Gov. Kathy Hochul is proposing to use carrots and sticks to bolster the state’s mental health services. In her State of the State address, she proposed reopening 800 psychiatric beds and adding 150 new beds in institutions around the state.
The administration’s budget website states new legislation “will allow the state Office of Mental Health to fine Article 28 community hospitals up to $2,000 per violation per day for failing to comply with the number of psychiatric beds outlined in their operating certificate.”
Hochul’s plan also includes funding 2,000 new housing units for New Yorkers with mental illness, as well as an additional 1,500 units that come with mental health supports and wrap-around services. Rounding out her $1 billion investment is improved mental health supports in schools.
It's an unprecedented commitment to a perennially underfunded area of the state budget, which Glenn Liebman, the CEO of the Mental Health Association of New York State (MHANYS), said he appreciates.
“I’ve never seen this kind of commitment to mental health in the State of the State, ever,” Liebman told Capital Tonight. “We go year by year and look at the State of the States and see if mental health is even mentioned, and it’s rarely ever mentioned.”
But Liebman is concerned about an issue the governor didn’t mention in her speech — the anemic mental health workforce and the state’s need to adequately compensate staff.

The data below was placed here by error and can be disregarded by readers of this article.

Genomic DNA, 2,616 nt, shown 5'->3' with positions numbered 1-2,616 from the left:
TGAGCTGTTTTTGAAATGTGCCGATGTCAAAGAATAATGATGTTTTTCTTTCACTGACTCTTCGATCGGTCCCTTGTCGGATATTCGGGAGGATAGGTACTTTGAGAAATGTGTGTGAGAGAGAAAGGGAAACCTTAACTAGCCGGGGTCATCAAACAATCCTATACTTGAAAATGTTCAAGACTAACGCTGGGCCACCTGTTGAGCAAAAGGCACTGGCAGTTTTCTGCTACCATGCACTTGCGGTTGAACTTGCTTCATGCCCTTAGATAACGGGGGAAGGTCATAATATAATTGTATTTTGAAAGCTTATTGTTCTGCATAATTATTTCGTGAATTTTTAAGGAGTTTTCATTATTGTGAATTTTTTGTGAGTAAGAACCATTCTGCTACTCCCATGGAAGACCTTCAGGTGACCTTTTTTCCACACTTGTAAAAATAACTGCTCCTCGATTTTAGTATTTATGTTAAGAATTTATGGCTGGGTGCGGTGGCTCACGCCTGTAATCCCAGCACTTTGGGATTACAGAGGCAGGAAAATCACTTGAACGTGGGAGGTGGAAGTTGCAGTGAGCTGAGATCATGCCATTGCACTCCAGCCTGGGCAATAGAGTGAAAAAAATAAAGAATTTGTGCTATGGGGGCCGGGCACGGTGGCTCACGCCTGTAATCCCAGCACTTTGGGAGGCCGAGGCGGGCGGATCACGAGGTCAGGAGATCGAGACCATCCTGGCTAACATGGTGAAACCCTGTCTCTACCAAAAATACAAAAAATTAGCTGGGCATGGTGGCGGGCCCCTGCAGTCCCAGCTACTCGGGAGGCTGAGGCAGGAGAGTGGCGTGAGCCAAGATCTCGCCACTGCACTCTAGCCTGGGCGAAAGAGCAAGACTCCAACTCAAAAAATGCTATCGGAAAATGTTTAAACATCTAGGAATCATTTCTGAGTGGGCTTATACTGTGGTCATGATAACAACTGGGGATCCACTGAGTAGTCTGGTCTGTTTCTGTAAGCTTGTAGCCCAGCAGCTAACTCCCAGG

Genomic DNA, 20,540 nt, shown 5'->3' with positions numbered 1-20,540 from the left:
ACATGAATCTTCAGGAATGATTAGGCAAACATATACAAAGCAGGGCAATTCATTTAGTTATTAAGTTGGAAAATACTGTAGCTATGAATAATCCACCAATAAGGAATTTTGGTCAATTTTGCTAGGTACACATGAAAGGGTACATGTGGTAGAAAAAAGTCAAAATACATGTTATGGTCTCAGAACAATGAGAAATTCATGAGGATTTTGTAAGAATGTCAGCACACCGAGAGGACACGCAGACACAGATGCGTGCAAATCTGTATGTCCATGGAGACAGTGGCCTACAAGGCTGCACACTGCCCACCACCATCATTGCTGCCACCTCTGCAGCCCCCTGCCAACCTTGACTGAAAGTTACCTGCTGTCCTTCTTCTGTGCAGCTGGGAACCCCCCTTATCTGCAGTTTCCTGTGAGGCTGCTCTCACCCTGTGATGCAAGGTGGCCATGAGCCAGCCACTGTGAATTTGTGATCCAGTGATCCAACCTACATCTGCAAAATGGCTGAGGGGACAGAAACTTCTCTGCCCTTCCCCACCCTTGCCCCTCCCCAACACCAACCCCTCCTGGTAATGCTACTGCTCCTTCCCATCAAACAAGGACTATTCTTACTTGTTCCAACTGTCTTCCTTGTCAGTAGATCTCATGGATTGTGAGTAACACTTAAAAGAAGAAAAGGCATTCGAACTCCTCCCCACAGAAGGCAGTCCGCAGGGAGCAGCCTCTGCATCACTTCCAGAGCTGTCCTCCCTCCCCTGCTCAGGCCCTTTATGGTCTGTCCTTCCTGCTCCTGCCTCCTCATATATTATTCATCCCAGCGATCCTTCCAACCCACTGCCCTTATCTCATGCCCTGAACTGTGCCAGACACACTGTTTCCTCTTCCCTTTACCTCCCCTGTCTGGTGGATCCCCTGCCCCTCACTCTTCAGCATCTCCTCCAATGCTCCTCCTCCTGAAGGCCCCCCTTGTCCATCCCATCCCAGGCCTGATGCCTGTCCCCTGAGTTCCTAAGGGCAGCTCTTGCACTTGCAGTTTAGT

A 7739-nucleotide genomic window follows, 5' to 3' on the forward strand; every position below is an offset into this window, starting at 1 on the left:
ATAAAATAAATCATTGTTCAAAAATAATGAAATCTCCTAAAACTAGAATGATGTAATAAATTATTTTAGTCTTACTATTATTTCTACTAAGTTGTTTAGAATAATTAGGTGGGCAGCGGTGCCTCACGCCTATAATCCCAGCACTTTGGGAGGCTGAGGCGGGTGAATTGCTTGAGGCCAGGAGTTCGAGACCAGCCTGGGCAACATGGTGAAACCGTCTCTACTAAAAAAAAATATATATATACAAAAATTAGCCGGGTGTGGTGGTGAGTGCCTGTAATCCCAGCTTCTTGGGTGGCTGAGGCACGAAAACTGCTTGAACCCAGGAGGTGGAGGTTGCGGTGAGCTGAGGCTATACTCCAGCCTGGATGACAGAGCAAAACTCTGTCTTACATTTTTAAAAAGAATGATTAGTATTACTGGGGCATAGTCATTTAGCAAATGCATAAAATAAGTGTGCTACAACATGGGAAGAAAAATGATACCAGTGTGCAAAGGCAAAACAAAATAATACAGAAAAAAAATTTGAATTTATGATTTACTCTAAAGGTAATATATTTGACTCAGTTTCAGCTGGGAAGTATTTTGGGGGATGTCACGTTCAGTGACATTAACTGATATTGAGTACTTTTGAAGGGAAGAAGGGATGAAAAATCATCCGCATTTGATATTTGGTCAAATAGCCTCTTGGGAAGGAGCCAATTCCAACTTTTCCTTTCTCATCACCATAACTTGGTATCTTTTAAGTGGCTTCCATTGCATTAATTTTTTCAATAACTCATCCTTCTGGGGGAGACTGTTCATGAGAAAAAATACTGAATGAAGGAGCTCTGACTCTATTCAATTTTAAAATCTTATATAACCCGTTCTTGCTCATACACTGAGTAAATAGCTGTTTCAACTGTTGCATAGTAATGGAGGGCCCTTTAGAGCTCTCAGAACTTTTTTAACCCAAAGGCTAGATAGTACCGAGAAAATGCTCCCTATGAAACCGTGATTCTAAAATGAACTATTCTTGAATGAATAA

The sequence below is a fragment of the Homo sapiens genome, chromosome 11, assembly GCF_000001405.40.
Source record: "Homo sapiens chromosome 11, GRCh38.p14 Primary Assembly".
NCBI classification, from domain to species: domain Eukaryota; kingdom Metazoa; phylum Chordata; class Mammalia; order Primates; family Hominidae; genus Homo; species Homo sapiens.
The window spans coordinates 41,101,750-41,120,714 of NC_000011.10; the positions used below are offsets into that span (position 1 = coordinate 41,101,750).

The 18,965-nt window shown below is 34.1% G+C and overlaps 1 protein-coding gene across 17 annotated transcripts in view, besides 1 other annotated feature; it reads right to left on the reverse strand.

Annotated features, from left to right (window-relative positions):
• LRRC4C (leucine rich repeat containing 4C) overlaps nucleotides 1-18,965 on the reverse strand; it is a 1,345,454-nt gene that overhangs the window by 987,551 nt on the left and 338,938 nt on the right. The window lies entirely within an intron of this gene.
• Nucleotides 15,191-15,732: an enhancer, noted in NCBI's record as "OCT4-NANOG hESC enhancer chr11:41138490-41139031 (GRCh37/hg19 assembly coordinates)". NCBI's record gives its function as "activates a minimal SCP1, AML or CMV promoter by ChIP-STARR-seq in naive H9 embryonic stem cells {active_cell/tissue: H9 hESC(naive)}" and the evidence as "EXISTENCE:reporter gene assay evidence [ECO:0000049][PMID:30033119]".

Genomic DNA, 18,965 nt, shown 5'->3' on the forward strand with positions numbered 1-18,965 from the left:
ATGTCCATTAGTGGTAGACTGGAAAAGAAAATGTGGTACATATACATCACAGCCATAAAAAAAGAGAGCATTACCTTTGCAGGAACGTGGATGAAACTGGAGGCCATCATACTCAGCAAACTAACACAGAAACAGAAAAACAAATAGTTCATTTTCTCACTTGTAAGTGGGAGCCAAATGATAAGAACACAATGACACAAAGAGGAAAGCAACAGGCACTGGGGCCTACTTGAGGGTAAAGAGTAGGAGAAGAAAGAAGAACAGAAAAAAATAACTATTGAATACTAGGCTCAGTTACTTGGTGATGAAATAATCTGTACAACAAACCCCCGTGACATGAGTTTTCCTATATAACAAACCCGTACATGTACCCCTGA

“We have a budget (address) in 2 1/2 weeks. That budget will hopefully have an 8.5% cost of living adjustment as part of it for human services and mental health,” Liebman said.
MHANYS works with 26 community providers in 52 counties. Liebman said they run good programs, but “they are in crisis.”
“We can’t hire people. We are losing people all the time. Vacancy rates are high,” he said.
At the same time, the need for mental health services has never been greater. NAMI, the National Alliance on Mental Illness, estimated that 4,102,718 people in New York live in a community that does not have enough mental health professionals, and over half that many — 2,802,000 adults in New York — have a mental health condition.
“Ninety percent of Americans in a recent survey said that we’re in a mental health crisis. When we can’t agree on anything, 90% of people say we’re in a mental health crisis? That’s true. People see it,” Liebman said. “The need is enormous.”